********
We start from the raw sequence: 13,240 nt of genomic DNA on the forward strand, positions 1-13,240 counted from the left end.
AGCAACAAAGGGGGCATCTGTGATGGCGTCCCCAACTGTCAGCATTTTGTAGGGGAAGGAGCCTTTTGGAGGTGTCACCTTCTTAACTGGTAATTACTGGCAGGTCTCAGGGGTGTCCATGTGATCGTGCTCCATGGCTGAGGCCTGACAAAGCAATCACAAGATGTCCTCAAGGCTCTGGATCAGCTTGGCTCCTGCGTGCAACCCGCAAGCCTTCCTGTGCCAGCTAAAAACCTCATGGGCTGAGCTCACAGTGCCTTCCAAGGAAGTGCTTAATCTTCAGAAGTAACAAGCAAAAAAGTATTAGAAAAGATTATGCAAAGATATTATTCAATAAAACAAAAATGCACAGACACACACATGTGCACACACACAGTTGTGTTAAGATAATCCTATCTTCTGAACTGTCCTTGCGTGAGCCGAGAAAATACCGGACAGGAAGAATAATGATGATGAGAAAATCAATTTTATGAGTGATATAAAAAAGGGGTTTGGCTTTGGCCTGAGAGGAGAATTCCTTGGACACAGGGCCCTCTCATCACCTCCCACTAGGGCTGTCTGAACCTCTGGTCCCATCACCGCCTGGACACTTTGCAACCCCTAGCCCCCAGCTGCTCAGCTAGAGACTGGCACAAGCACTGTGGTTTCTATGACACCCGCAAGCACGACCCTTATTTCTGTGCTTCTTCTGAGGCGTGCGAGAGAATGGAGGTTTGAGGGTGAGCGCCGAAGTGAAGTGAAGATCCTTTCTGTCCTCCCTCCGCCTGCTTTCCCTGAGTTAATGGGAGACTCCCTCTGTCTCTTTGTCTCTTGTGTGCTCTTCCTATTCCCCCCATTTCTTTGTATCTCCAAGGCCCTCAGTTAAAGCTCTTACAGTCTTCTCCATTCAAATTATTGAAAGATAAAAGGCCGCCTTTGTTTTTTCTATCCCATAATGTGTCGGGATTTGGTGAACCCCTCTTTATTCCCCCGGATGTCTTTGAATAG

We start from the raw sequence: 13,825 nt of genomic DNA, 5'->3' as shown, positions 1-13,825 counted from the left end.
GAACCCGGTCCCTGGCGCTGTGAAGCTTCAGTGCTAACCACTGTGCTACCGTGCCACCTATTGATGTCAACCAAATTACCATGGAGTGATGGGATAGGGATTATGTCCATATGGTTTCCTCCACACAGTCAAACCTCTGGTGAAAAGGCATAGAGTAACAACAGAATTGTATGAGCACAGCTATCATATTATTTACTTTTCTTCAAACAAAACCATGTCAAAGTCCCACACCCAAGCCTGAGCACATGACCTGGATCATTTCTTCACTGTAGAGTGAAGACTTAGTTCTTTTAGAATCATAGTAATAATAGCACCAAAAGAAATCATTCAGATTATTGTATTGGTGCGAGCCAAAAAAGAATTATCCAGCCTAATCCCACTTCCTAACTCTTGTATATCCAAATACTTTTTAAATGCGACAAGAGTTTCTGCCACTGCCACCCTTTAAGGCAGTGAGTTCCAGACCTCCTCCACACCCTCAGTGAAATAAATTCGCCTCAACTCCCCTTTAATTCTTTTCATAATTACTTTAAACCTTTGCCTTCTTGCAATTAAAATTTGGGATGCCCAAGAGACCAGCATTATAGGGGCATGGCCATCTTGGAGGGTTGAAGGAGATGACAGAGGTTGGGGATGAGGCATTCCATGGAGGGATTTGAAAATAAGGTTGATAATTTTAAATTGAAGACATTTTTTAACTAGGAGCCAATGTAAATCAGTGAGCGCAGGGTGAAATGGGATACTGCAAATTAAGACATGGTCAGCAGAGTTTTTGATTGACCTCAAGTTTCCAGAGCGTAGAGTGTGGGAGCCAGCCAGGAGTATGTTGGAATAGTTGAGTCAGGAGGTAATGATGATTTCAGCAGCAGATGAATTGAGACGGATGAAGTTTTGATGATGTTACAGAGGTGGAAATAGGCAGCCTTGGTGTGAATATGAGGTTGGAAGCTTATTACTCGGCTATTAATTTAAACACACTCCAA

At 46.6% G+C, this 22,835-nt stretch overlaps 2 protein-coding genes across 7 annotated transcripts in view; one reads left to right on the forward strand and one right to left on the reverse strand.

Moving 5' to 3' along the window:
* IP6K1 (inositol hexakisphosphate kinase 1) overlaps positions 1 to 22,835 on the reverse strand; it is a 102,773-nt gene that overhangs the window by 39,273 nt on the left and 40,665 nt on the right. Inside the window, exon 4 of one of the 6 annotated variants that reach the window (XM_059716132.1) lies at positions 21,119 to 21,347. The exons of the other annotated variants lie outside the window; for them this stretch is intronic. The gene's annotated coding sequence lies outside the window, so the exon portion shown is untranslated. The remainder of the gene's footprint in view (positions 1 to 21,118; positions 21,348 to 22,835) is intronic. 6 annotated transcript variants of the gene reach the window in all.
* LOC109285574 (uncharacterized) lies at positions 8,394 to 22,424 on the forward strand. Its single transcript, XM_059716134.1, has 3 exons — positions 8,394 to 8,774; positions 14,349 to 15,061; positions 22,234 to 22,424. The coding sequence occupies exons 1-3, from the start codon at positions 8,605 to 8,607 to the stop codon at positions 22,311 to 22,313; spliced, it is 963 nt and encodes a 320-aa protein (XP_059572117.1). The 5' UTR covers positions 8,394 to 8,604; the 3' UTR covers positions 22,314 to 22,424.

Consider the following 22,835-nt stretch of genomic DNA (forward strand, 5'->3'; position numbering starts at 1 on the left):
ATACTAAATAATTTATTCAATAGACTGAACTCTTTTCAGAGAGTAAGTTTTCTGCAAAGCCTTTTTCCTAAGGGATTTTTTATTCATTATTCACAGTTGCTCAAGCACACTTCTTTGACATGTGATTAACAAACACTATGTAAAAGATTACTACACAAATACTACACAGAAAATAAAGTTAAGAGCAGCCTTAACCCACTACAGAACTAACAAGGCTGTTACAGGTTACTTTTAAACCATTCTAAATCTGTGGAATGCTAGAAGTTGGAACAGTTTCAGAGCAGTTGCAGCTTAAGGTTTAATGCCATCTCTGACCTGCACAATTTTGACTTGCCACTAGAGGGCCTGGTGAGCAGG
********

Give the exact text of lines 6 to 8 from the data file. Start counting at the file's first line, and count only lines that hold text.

Moving 5' to 3' along the window:
* IP6K1 (inositol hexakisphosphate kinase 1) overlaps positions 1 to 22,835 on the reverse strand; it is a 102,773-nt gene that overhangs the window by 39,273 nt on the left and 40,665 nt on the right. Inside the window, exon 4 of one of the 6 annotated variants that reach the window (XM_059716132.1) lies at positions 21,119 to 21,347. The exons of the other annotated variants lie outside the window; for them this stretch is intronic. The gene's annotated coding sequence lies outside the window, so the exon portion shown is untranslated. The remainder of the gene's footprint in view (positions 1 to 21,118; positions 21,348 to 22,835) is intronic. 6 annotated transcript variants of the gene reach the window in all.
* LOC109285574 (uncharacterized) lies at positions 8,394 to 22,424 on the forward strand. Its single transcript, XM_059716134.1, has 3 exons — positions 8,394 to 8,774; positions 14,349 to 15,061; positions 22,234 to 22,424. The coding sequence occupies exons 1-3, from the start codon at positions 8,605 to 8,607 to the stop codon at positions 22,311 to 22,313; spliced, it is 963 nt and encodes a 320-aa protein (XP_059572117.1). The 5' UTR covers positions 8,394 to 8,604; the 3' UTR covers positions 22,314 to 22,424.